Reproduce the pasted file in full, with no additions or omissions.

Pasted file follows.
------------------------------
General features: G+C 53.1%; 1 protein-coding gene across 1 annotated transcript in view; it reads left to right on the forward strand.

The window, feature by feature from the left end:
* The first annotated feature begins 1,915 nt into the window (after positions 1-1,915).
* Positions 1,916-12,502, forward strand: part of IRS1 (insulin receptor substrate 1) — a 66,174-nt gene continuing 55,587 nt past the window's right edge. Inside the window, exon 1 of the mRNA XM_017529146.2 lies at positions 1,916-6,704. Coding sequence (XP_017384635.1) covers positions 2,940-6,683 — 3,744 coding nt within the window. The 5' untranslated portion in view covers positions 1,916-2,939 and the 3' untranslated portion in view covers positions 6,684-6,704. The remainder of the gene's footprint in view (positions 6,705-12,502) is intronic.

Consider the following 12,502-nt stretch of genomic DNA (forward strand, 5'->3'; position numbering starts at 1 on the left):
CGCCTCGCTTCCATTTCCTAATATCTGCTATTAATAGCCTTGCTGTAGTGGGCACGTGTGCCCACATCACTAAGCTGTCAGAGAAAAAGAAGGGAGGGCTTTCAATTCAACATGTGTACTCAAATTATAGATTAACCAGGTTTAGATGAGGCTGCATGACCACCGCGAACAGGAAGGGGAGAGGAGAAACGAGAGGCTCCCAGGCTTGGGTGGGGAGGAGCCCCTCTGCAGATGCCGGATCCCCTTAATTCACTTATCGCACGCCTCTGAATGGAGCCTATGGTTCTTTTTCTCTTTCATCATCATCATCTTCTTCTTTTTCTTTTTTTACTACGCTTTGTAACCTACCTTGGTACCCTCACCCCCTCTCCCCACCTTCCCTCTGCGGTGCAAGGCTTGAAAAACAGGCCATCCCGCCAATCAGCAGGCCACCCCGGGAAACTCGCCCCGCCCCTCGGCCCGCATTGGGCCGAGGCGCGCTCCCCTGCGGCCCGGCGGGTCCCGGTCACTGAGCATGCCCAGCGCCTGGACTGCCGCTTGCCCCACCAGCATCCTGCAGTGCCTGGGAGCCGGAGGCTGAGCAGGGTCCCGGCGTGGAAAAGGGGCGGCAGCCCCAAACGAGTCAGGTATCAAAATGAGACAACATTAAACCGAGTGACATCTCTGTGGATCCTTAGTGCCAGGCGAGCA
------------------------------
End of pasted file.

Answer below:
General features: G+C 53.1%; 1 protein-coding gene across 1 annotated transcript in view; it reads left to right on the forward strand.

The window, feature by feature from the left end:
* The first annotated feature begins 1,915 nt into the window (after positions 1-1,915).
* Positions 1,916-12,502, forward strand: part of IRS1 (insulin receptor substrate 1) — a 66,174-nt gene continuing 55,587 nt past the window's right edge. Inside the window, exon 1 of the mRNA XM_017529146.2 lies at positions 1,916-6,704. Coding sequence (XP_017384635.1) covers positions 2,940-6,683 — 3,744 coding nt within the window. The 5' untranslated portion in view covers positions 1,916-2,939 and the 3' untranslated portion in view covers positions 6,684-6,704. The remainder of the gene's footprint in view (positions 6,705-12,502) is intronic.

Consider the following 12,502-nt stretch of genomic DNA (forward strand, 5'->3'; position numbering starts at 1 on the left):
CGCCTCGCTTCCATTTCCTAATATCTGCTATTAATAGCCTTGCTGTAGTGGGCACGTGTGCCCACATCACTAAGCTGTCAGAGAAAAAGAAGGGAGGGCTTTCAATTCAACATGTGTACTCAAATTATAGATTAACCAGGTTTAGATGAGGCTGCATGACCACCGCGAACAGGAAGGGGAGAGGAGAAACGAGAGGCTCCCAGGCTTGGGTGGGGAGGAGCCCCTCTGCAGATGCCGGATCCCCTTAATTCACTTATCGCACGCCTCTGAATGGAGCCTATGGTTCTTTTTCTCTTTCATCATCATCATCTTCTTCTTTTTCTTTTTTTACTACGCTTTGTAACCTACCTTGGTACCCTCACCCCCTCTCCCCACCTTCCCTCTGCGGTGCAAGGCTTGAAAAACAGGCCATCCCGCCAATCAGCAGGCCACCCCGGGAAACTCGCCCCGCCCCTCGGCCCGCATTGGGCCGAGGCGCGCTCCCCTGCGGCCCGGCGGGTCCCGGTCACTGAGCATGCCCAGCGCCTGGACTGCCGCTTGCCCCACCAGCATCCTGCAGTGCCTGGGAGCCGGAGGCTGAGCAGGGTCCCGGCGTGGAAAAGGGGCGGCAGCCCCAAACGAGTCAGGTATCAAAATGAGACAACATTAAACCGAGTGACATCTCTGTGGATCCTTAGTGCCAGGCGAGCA